In Darkness at Last

Apart from helping the youth of today grow into tomorrow’s leaders, my favorite thing about visiting the H. Roe Bartle Scout Reservation in central Missouri is the dark skies.

With my pursuit of astronomy going back to 1975, my years at Scout camp, which started in 1980, were the best thing I had to compare to the dark skies of Arizona I enjoyed during family vacations as a young boy.

When my son finally reached HRB camping age in 2016, I returned to my beloved reservation, and have done so every summer since. While camping as an adult leader, evening twilight on the first clear night of each camping session brings the same giddiness I felt in my youth – the greatest show in the universe was about begin when the sun sank to eighteen degrees beneath the horizon.

Of course, it can be challenging to watch night descend and consume the shadows around the campsite as there are always mad-as-March-hares younger Scouts to corral into their tents before Taps echoes across the hills of Osceola. But there is always that moment when these suburban eyes glance up to see a few familiar stars blazing with an unfamiliar intensity through the trees, reminding me it’s showtime.

This year was no different. After silence overtook the pods of tents and the masked Trash Pandas began their rustling assault on the camp pavilion in desperate search of food, I walked out on Lone Star’s parade ground. Leo was descending in the west, Corvus was tilted back with its pointer stars aimed at Spica in the now reclining Virgo. In the south, Scorpius and Sagittarius blazed with their rich star fields full of open clusters and nebula, adorned by Jupiter – though technically in Ophiuchus, and Saturn to the east of Sagittarius and very near the Teaspoon asterism.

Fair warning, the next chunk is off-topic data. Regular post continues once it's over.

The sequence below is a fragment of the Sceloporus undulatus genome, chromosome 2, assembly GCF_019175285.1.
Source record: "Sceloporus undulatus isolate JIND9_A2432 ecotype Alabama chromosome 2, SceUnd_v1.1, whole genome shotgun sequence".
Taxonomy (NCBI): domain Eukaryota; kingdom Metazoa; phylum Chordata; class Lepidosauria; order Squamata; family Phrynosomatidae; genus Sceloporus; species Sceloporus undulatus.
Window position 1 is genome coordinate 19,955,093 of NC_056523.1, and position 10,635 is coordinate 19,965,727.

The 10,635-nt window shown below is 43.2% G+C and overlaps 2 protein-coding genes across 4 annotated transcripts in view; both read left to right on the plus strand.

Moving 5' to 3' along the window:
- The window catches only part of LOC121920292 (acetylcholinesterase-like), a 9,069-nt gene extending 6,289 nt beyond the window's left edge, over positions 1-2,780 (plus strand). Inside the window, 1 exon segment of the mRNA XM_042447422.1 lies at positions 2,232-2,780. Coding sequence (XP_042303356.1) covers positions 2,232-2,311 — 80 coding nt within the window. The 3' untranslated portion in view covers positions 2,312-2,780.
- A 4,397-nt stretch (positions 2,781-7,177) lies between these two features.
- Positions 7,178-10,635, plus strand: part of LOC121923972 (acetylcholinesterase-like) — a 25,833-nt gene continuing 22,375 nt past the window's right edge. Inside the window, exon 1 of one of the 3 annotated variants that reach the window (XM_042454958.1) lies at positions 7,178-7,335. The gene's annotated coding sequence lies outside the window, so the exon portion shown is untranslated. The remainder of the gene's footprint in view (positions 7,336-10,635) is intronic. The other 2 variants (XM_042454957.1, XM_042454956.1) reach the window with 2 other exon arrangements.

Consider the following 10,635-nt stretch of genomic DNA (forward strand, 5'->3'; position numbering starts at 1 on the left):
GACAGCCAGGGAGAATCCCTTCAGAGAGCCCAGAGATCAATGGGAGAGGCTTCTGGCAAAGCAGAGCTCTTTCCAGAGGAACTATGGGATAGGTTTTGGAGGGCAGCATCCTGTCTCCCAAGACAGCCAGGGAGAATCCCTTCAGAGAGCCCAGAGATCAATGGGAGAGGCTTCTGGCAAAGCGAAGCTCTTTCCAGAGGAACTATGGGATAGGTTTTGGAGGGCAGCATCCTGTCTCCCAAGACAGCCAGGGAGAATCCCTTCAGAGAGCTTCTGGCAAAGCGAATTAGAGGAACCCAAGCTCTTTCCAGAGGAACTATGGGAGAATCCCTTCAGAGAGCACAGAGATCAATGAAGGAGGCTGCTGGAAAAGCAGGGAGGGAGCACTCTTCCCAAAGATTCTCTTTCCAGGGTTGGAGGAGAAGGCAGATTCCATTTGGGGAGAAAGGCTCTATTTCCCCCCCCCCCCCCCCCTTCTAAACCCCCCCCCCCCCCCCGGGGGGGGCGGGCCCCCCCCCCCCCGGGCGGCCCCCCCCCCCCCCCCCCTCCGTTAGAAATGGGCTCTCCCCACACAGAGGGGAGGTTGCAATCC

The Milky Way stretched like a softly glowing sash across the black sky, perfectly visible to the unaided eye, arcing from the south through the Summer Triangle of Aquila, Cygnus and Lyra, accompanied by Delphinus and Vulpecula, and on up through Cassiopeia. In the north, Ursa Major – the Big Dipper – was descending toward the horizon, with Draco coiled around Ursa Minor and Polaris.

This year, I brought my new Celestron 25 x 70 mm binoculars and jumped from object to object. M6, M7, M8, M20, M21, M22… I met other adults from my troop, trudging along the dusty road back from their well-earned shower, and pointed out the constellations and planets. After a while they went on to their more or less comfortable cots and battery powered fans, and I continued chasing those silent points of light creeping across the sky.

The only downside is that I get even less sleep than my already sleep-deprived Scouting colleagues and so try to snatch a few winks during the day when campers are off at their merit badge classes. Being a lifelong night owl does have drawbacks.

While unable to do justice to what I saw through the binoculars and stored in my head, these photos taken by my Galaxy 9 with no special filters or processing software pay tribute to the clearness of Bartle’s night sky.

I was exactly where I belong – in darkness at last…

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